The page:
Funeral for a Friend
I once went to a funeral for a woman who worked at our old church. Rosemarie Kelley passed away quite suddenly. Her death took us all by surprise. She was one of those people you don’t always think about, just one of those people who is always there. And you don’t really notice just how important they are until they are gone. Rosemarie was one of those people who did just about everything around the church. When something needed doing, it was usually Rosemarie that did it.

The church was absolutely packed. It was standing room only, the kind of crowd you generally only see at Christmas and Easter. That should be a testimony to how many lives Rosemarie touched. There were at least ten priests in attendance, and if you are aware of the serious shortage of priests in the Roman Catholic Church in America, you know what a rare occurrence that is. Her casket was led in by the liturgical dance group, which she helped to create.

Most people don’t think of dance and church together in the same thought. I don’t know why that should be so. The Psalms clearly speak of dancers as well as musicians and singers. Dance is another expression of joy and hope, and of desperation and sorrow. It would be hard to imagine a Jewish celebration without dance. So, it seems only fitting and proper that dance be a part of any religious worship celebration. And this was a celebration, the celebration of a life well lived. And although there was not a dry eye in the church, there was no sense of sorrow. There is no sorrow in a life so well spent in the service of others. Rosemarie, in her life and in her death, reminds us that we are never alone.

Jesus said as much. At that last meal, he shared with his students, according to the fourteenth chapter of the Gospel According to John, he said, “If you love me you keep my commandments. And I will ask the father and another helper he will give to you to be with you in the coming age. The spirit of truth, which the world is not strong enough to accept because it can neither see it nor understand it. But you know it because it is in you and remains beside you.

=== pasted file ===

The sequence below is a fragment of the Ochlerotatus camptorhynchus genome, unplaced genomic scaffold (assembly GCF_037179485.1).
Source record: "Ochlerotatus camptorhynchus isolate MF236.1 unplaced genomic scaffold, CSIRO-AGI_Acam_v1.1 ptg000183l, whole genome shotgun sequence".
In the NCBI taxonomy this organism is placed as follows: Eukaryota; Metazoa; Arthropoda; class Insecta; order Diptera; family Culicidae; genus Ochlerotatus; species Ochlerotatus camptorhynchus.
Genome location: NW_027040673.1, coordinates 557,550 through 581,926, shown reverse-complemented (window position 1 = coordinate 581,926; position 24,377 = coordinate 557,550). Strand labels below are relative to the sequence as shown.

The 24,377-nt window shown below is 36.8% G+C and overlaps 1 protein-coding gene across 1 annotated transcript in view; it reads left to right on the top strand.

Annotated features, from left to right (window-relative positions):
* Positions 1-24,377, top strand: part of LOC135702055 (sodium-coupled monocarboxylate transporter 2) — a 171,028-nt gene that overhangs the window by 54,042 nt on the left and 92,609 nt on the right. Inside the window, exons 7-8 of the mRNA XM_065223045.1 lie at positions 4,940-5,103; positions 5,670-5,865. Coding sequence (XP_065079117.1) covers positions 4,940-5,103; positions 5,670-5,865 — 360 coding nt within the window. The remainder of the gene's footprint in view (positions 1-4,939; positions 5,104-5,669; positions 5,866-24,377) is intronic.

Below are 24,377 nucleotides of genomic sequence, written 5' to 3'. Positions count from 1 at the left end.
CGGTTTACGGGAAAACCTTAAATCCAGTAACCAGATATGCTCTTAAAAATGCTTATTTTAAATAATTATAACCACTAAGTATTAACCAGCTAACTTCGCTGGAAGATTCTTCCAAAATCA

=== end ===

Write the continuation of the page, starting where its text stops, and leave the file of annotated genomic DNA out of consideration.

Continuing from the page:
“I do not abandon you bereaved; I come by your side. Yet a little, and the world sees me no more. But you will see me because I live in you and you will live. And in that day you will know that I am in the father and you are in me and I am in you. The ones holding my commands and guarding them loves me and I love them and to them I reveal myself. (Big Daddy translation from the Greek)”

Before Jesus came along, according to Jewish thought, there was God and then there was humankind. There we were, cast out of the garden, cut off from God, able only to ask God to help us in time of need and grant us prosperity, to save us from our enemies as long as we kept his commandments, a long and complicated list of rules and rituals. But now Jesus, the son of man, proclaims that he, himself, lives in God and that God lives in him, and that he lives in us, and we in him. And so, God lives in each one of us. We are a part of the divine and the divine is a part of us. As such, I, then live in you, and you live in me, and we all live in one another. We all share the same spirit, the spirit of truth.

Jesus came and taught his message. He came to change our way of thinking. He taught us that all around us was holy, that we should love one another, even as he loved us, so much so that he was to give his life for us. Whether his death was necessary or not is open to argument, yet certainly Jesus believed it was necessary, and so did his followers. So, to his followers he said that if they loved him, they would keep those commandments, to love and serve one another. This is how you show faith.